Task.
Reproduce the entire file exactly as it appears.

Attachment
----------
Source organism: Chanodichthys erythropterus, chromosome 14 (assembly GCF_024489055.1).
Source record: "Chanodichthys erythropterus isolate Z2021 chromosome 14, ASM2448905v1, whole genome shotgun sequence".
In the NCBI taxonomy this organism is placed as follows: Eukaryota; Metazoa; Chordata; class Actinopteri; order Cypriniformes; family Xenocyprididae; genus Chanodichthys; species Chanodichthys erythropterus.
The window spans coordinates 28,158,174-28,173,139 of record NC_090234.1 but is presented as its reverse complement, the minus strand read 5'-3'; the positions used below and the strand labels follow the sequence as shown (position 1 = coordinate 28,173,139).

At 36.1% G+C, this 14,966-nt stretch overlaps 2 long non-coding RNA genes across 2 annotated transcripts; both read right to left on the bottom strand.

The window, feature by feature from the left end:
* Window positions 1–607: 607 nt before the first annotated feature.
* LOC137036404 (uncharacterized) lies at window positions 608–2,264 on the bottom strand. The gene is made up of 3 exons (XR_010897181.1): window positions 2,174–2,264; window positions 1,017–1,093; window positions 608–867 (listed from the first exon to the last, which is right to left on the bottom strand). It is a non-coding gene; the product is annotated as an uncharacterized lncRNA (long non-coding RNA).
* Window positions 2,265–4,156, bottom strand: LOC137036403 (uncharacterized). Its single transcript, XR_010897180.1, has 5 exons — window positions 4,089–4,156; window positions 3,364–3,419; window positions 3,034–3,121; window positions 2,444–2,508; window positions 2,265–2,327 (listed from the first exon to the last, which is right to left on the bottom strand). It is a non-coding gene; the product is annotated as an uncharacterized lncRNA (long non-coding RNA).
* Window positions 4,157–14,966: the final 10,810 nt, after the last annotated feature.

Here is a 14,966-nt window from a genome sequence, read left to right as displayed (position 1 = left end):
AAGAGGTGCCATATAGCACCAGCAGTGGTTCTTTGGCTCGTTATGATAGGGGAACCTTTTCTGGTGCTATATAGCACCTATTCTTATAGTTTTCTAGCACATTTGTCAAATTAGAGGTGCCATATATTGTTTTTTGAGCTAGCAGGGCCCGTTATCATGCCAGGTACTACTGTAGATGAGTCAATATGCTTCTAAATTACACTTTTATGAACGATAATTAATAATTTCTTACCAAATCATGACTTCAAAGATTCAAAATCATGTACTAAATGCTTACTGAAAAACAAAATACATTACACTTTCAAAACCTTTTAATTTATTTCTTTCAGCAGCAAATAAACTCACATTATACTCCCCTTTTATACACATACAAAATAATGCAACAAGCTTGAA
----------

Source organism: Chanodichthys erythropterus, chromosome 14 (assembly GCF_024489055.1).
Source record: "Chanodichthys erythropterus isolate Z2021 chromosome 14, ASM2448905v1, whole genome shotgun sequence".
In the NCBI taxonomy this organism is placed as follows: Eukaryota; Metazoa; Chordata; class Actinopteri; order Cypriniformes; family Xenocyprididae; genus Chanodichthys; species Chanodichthys erythropterus.
The window spans coordinates 28,158,174-28,173,139 of record NC_090234.1 but is presented as its reverse complement, the minus strand read 5'-3'; the positions used below and the strand labels follow the sequence as shown (position 1 = coordinate 28,173,139).

At 36.1% G+C, this 14,966-nt stretch overlaps 2 long non-coding RNA genes across 2 annotated transcripts; both read right to left on the bottom strand.

The window, feature by feature from the left end:
* Window positions 1–607: 607 nt before the first annotated feature.
* LOC137036404 (uncharacterized) lies at window positions 608–2,264 on the bottom strand. The gene is made up of 3 exons (XR_010897181.1): window positions 2,174–2,264; window positions 1,017–1,093; window positions 608–867 (listed from the first exon to the last, which is right to left on the bottom strand). It is a non-coding gene; the product is annotated as an uncharacterized lncRNA (long non-coding RNA).
* Window positions 2,265–4,156, bottom strand: LOC137036403 (uncharacterized). Its single transcript, XR_010897180.1, has 5 exons — window positions 4,089–4,156; window positions 3,364–3,419; window positions 3,034–3,121; window positions 2,444–2,508; window positions 2,265–2,327 (listed from the first exon to the last, which is right to left on the bottom strand). It is a non-coding gene; the product is annotated as an uncharacterized lncRNA (long non-coding RNA).
* Window positions 4,157–14,966: the final 10,810 nt, after the last annotated feature.

Here is a 14,966-nt window from a genome sequence, read left to right as displayed (position 1 = left end):
AAGAGGTGCCATATAGCACCAGCAGTGGTTCTTTGGCTCGTTATGATAGGGGAACCTTTTCTGGTGCTATATAGCACCTATTCTTATAGTTTTCTAGCACATTTGTCAAATTAGAGGTGCCATATATTGTTTTTTGAGCTAGCAGGGCCCGTTATCATGCCAGGTACTACTGTAGATGAGTCAATATGCTTCTAAATTACACTTTTATGAACGATAATTAATAATTTCTTACCAAATCATGACTTCAAAGATTCAAAATCATGTACTAAATGCTTACTGAAAAACAAAATACATTACACTTTCAAAACCTTTTAATTTATTTCTTTCAGCAGCAAATAAACTCACATTATACTCCCCTTTTATACACATACAAAATAATGCAACAAGCTTGAA